Skip to main content
Browse by:

Wombs of Empire: The Gendered and Racial Politics of Motherhood

Clipping from a Japanese newspaper showing a group of people, including many children of varying ages; headshot of Sujin Lee; background of hands holding infant feet; descriptive text (talk title, date, time, location, sponsor)
Friday, March 01, 2024
1:15 pm - 2:45 pm
Sujin Lee (Pacific and Asian Studies, University of Victoria)

The presentation situates Japan's wartime pronatalist policy, encapsulated by the slogan "give birth and multiply" (umeyo fuyaseyo), within the broader context of population discourse.

Focusing on the wartime state's increasing attention to the maternal body, Lee will discuss the gendered and racialized effects of biopolitical rationalities and the instrumentality of motherhood.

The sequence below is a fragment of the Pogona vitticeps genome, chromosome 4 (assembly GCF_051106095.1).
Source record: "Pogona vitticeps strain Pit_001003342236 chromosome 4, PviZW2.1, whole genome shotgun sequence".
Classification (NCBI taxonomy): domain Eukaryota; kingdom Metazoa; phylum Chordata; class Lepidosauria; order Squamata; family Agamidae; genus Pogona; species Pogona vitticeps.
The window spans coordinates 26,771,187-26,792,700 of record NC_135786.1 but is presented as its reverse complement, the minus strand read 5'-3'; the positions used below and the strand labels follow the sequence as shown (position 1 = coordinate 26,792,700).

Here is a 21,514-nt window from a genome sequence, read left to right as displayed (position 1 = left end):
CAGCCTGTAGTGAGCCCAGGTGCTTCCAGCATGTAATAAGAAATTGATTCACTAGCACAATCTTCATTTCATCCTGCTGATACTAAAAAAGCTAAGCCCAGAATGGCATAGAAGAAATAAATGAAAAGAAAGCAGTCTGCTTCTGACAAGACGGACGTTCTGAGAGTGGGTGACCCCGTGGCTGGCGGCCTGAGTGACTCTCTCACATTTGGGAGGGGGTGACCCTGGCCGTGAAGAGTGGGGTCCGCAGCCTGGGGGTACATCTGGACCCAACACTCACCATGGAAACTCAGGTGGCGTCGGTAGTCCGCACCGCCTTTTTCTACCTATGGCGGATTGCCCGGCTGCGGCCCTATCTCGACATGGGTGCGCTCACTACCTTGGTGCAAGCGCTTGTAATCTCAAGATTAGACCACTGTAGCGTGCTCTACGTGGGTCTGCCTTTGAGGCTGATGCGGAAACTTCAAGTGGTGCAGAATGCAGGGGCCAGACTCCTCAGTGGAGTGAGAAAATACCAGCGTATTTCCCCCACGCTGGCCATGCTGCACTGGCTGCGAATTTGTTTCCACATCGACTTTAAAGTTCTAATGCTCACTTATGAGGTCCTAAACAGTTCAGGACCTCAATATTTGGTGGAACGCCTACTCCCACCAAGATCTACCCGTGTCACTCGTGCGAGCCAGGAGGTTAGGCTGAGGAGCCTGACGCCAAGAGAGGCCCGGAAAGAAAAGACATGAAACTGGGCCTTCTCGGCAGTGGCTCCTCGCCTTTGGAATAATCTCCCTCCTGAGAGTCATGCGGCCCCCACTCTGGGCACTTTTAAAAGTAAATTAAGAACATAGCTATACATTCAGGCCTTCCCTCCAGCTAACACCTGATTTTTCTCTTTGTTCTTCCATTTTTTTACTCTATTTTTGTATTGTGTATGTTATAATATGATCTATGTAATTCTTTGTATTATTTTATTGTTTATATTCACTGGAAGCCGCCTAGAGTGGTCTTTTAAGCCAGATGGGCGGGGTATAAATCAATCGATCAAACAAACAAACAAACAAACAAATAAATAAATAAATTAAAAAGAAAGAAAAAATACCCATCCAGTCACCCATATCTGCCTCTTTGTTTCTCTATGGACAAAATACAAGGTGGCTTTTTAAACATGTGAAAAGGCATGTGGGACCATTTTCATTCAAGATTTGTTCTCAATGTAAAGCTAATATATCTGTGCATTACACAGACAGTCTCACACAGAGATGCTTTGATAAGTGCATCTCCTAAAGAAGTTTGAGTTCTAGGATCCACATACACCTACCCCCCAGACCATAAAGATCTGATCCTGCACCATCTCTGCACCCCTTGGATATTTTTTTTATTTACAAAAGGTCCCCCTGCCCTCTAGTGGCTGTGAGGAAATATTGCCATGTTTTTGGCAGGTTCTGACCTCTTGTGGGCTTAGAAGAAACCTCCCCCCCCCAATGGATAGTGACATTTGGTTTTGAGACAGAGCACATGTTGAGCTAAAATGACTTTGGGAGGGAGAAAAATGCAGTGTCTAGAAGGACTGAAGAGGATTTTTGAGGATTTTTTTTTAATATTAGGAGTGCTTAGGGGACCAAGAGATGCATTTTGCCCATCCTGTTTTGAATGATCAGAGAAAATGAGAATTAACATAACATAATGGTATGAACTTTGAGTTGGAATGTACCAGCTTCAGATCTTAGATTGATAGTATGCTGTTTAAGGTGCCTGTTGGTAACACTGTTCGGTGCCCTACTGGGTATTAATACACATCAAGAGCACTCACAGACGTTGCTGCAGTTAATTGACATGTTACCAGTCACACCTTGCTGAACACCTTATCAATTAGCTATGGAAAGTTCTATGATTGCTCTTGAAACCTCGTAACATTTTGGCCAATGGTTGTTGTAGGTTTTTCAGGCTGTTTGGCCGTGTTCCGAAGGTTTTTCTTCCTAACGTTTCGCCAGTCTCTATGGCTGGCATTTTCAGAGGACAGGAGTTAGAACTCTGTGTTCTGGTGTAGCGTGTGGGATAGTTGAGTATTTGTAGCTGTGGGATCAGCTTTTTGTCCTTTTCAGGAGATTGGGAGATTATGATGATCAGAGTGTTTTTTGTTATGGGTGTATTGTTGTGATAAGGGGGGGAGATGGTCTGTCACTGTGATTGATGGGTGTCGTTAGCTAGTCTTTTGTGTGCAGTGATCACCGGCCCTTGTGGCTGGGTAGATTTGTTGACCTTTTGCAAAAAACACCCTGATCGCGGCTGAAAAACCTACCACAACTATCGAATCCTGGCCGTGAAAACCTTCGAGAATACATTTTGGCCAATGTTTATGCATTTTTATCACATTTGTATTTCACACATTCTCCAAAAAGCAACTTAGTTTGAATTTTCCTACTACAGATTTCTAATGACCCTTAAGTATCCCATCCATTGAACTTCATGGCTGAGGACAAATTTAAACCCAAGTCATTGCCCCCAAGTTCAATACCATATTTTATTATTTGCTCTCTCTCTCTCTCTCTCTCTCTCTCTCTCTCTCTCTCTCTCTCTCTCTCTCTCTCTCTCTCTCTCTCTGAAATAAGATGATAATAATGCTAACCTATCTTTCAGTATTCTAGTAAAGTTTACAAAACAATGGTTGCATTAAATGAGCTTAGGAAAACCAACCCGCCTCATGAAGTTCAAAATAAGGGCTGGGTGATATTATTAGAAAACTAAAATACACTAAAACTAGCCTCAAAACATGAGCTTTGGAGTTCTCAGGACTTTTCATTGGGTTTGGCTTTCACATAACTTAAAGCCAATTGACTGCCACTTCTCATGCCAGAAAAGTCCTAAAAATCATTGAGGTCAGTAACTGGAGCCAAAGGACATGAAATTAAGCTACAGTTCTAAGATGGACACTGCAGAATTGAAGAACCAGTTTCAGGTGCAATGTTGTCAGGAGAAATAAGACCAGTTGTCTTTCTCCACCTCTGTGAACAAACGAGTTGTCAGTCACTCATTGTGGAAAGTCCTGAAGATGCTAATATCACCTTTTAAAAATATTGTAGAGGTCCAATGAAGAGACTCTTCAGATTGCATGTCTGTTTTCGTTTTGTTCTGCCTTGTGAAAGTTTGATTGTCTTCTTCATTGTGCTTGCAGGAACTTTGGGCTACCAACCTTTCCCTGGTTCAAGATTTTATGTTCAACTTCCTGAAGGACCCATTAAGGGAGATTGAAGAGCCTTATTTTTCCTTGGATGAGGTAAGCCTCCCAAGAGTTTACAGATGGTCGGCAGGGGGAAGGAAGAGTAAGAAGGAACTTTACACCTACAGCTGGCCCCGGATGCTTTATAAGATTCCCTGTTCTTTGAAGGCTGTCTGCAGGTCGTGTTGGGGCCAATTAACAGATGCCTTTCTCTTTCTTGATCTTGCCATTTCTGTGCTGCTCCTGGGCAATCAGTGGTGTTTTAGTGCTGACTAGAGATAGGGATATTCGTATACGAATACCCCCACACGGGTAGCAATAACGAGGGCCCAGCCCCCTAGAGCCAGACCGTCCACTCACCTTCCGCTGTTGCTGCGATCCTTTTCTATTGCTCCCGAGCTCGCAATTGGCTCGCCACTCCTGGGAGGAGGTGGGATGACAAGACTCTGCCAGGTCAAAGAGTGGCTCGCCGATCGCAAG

About the speaker:

Sujin Lee is Assistant Professor of Modern Japanese History at the University of Victoria. Lee completed her PhD in History from Cornell University in 2017 and served as a postdoctoral fellow at the UCLA Terasaki Center for Japanese Studies in 2017-18.

She is an author of articles on the birth control movement in Interwar Japan and the book: Wombs of Empire: Population Discourses and Biopolitics in Modern Japan (Stanford University Press, 2023).

Her research interests encompass the history of the Japanese colonial empire, biopolitical governance of bodies and its gender impacts, and historical narratives of women's reproductive experiences.

Contact: AMES Department